|By Rich McKay1/3
|By Rich McKay
|By Rich McKay2/3
|By Rich McKay
|By Rich McKay3/3
|By Rich McKay
By Rich McKay
(Reuters) - Alberto, the first storm of the 2018 Atlantic hurricane season, spawned scattered flooding in Alabama as it weakened into a subtropical depression on Tuesday, a day after two journalists were killed in North Carolina when a tree fell on their car.
In Maryland, searchers on Monday found the body of a man swept away when a flash flood triggered by a separate storm tore through the main street of a historic town.
Near hurricane-force winds from Alberto dropped to about 30 miles per hour (48 km per hour) as it lost strength while crossing the Gulf of Mexico and making landfall in the U.S. South, the National Weather Service said.
The National Hurricane Center (NHC) canceled coastal warnings and watches for the storm, which spun up days before the formal start of the hurricane season on June 1.
Local media in Alabama and the Florida Panhandle reported scattered flash flooding, downed trees and minor power outages as Alberto rumbled north. About half of Alabama's 67 counties were under a flash flood watch.
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Alberto was forecast to weaken to a "remnant low pressure" system by Tuesday evening as it moves into the Tennessee Valley and then the Ohio Valley, the weather service said.
The NHC warned the storm would dump rains of 2-6 inches (6-15 cm), with up to 12 inches over north Florida and Alabama through Tuesday night. It could deliver up to 6 inches of rain in some areas as it moves toward lower Michigan by Wednesday evening, officials said.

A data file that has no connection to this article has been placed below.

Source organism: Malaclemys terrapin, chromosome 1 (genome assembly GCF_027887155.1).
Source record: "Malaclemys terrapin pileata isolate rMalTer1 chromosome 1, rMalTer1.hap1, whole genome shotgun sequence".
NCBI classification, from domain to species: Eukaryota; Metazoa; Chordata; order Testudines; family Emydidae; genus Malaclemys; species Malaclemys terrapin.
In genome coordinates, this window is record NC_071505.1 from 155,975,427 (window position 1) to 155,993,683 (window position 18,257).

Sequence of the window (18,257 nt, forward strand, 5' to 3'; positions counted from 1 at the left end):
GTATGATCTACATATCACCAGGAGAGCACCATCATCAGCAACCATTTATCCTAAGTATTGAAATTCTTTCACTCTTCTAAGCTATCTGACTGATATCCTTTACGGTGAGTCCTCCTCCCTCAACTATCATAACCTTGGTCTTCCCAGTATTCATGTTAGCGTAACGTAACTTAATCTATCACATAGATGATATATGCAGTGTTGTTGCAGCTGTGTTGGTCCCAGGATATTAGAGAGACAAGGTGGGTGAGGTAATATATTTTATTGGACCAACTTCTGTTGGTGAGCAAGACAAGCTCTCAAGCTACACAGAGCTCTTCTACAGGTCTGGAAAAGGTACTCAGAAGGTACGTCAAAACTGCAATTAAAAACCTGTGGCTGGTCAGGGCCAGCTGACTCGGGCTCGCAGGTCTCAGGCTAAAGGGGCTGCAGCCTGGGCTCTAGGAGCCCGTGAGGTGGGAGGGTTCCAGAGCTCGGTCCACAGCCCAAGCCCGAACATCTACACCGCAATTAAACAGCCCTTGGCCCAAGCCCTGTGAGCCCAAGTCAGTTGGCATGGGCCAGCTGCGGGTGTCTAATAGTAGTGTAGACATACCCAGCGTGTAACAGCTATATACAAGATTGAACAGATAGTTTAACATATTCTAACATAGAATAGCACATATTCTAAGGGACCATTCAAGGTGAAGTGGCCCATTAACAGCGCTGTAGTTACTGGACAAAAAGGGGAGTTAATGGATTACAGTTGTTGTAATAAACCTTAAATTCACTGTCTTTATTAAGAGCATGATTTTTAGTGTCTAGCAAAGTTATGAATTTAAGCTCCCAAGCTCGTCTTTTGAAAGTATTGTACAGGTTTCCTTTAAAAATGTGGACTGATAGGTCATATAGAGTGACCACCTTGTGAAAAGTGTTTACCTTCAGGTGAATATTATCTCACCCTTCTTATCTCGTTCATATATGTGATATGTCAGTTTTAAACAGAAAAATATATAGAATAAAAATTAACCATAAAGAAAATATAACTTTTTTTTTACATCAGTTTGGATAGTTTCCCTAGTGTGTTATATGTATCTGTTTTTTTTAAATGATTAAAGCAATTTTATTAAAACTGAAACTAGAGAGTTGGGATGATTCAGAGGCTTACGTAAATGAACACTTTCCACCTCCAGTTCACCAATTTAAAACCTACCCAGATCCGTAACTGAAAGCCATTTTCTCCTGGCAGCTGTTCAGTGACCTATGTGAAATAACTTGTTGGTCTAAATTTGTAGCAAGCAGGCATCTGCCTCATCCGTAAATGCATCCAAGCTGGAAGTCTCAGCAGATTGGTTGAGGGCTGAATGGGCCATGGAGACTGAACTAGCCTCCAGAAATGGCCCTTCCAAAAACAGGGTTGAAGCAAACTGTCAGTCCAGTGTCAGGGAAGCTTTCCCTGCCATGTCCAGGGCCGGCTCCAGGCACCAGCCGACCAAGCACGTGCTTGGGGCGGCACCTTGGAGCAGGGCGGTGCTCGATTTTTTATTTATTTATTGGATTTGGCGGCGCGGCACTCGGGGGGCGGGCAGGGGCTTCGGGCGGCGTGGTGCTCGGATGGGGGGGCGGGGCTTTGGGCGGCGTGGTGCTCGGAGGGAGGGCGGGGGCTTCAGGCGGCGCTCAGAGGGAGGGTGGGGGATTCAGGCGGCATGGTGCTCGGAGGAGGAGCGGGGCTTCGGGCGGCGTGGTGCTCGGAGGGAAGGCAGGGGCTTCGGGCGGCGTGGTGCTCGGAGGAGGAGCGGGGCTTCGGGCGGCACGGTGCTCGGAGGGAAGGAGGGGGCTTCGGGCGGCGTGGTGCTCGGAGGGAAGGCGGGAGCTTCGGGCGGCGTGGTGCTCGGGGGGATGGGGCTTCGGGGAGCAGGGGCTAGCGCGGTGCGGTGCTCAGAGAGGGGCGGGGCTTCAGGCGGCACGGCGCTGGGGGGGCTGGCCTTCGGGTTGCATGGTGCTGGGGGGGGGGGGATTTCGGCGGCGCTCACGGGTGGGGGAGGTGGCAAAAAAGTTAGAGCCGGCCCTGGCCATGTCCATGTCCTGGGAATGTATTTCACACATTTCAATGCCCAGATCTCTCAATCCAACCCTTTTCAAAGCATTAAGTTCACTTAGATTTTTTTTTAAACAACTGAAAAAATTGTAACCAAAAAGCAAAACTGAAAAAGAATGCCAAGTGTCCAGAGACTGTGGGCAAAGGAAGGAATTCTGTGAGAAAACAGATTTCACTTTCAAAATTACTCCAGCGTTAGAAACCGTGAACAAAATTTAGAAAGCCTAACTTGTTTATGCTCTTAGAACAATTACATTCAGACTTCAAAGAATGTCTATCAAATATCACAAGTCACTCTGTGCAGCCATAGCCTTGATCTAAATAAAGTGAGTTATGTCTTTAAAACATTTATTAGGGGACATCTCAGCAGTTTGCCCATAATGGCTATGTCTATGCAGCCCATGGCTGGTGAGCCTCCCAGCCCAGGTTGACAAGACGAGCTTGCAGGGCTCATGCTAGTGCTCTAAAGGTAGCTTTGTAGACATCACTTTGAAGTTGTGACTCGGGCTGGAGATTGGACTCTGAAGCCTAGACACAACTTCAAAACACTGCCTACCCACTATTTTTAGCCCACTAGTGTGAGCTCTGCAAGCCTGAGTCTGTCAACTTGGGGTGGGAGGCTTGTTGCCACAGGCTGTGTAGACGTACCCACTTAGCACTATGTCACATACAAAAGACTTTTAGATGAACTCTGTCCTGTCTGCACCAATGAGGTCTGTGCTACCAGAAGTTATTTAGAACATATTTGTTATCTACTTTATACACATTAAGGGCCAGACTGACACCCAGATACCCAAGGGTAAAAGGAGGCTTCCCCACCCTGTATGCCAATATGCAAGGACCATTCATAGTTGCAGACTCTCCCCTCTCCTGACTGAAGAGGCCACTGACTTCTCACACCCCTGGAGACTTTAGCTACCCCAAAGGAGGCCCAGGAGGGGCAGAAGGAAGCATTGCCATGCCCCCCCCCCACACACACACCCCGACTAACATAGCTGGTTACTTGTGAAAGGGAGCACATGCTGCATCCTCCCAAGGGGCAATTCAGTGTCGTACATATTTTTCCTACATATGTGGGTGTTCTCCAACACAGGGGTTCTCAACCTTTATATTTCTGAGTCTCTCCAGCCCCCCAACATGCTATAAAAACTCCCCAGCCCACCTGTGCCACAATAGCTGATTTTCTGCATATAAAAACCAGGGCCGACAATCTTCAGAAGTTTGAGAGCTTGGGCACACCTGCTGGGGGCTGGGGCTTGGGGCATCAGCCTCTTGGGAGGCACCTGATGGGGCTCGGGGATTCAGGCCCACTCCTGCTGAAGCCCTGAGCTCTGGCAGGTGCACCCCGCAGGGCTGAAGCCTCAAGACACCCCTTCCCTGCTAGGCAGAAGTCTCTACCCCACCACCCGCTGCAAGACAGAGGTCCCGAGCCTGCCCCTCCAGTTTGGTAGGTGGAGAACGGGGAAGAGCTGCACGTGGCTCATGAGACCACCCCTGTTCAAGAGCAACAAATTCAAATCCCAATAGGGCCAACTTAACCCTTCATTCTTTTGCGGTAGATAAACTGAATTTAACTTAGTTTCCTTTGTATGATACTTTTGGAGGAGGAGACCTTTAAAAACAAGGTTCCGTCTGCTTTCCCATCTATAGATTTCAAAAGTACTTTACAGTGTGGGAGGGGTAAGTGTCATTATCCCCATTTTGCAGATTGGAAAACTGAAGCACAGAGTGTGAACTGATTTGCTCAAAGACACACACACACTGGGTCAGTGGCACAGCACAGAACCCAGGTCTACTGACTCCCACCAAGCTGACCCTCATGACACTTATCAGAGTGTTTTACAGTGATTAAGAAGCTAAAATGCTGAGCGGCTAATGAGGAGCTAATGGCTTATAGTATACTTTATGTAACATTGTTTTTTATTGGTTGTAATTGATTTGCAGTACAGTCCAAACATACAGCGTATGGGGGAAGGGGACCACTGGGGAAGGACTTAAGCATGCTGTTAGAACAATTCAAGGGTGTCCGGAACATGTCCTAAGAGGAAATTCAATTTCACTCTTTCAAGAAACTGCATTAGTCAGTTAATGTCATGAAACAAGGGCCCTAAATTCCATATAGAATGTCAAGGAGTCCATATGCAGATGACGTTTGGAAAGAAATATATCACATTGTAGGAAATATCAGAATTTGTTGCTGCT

Karen Clark & Co, a risk-modeling firm, on Tuesday estimated the insured losses from Alberto at $50 million.
In Maryland, searchers found the body of Eddison Hermond, 39, who was swept away by a torrent of water in historic Ellicott City on Sunday, the Howard County Police Department said on Twitter.
Hermond was swept up as he tried to help a shop owner who had escaped flood waters with her cat, police said. The flooding was the second time Ellicott City had been devastated by high water in two years.
Two television journalists covering the worsening weather in North Carolina were killed on Monday by a falling tree that struck their car. Anchor Mike McCormick and camera operator Aaron Smeltzer from Greenville, South Carolina's, WYFF News were on Highway 176 when the tree came down after heavy rains saturated the ground, police said.
After Alberto's passage, Royal Dutch Shell Plc was sending workers back to the eastern Gulf of Mexico and Chevron Corp restored some production on Monday.
Four deadly hurricanes struck the United States last year, killing at least 144 people and causing billions of dollars in damage, massive power outages and devastating hundreds of thousands of homes and businesses, according to the NHC.
(Reporting by Rich McKay in Atlanta and Ian Simpson in Washington; Additional reporting by Ian Simpson and Daniel Trotta; Editing by Scott Malone, Jeffrey Benkoe and Tom Brown)